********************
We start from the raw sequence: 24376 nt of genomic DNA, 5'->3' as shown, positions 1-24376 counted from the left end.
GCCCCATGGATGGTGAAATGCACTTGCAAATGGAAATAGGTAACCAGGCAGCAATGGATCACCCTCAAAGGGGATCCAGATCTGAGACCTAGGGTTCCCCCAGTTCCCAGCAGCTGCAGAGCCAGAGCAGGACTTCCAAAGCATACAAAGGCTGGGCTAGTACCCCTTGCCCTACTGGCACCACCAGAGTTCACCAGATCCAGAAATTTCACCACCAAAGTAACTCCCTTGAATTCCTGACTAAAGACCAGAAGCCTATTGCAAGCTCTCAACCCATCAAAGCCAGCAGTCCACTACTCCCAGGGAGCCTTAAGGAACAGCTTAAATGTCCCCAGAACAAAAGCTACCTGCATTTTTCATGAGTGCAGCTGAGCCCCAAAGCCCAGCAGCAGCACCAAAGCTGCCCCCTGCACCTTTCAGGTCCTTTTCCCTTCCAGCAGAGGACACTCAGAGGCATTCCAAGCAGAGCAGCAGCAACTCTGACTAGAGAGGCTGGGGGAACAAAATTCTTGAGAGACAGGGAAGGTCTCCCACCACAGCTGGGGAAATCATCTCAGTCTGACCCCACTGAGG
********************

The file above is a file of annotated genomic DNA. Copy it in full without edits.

We start from the raw sequence: 24376 nt of genomic DNA, 5'->3' as shown, positions 1-24376 counted from the left end.
GCCCCATGGATGGTGAAATGCACTTGCAAATGGAAATAGGTAACCAGGCAGCAATGGATCACCCTCAAAGGGGATCCAGATCTGAGACCTAGGGTTCCCCCAGTTCCCAGCAGCTGCAGAGCCAGAGCAGGACTTCCAAAGCATACAAAGGCTGGGCTAGTACCCCTTGCCCTACTGGCACCACCAGAGTTCACCAGATCCAGAAATTTCACCACCAAAGTAACTCCCTTGAATTCCTGACTAAAGACCAGAAGCCTATTGCAAGCTCTCAACCCATCAAAGCCAGCAGTCCACTACTCCCAGGGAGCCTTAAGGAACAGCTTAAATGTCCCCAGAACAAAAGCTACCTGCATTTTTCATGAGTGCAGCTGAGCCCCAAAGCCCAGCAGCAGCACCAAAGCTGCCCCCTGCACCTTTCAGGTCCTTTTCCCTTCCAGCAGAGGACACTCAGAGGCATTCCAAGCAGAGCAGCAGCAACTCTGACTAGAGAGGCTGGGGGAACAAAATTCTTGAGAGACAGGGAAGGTCTCCCACCACAGCTGGGGAAATCATCTCAGTCTGACCCCACTGAGG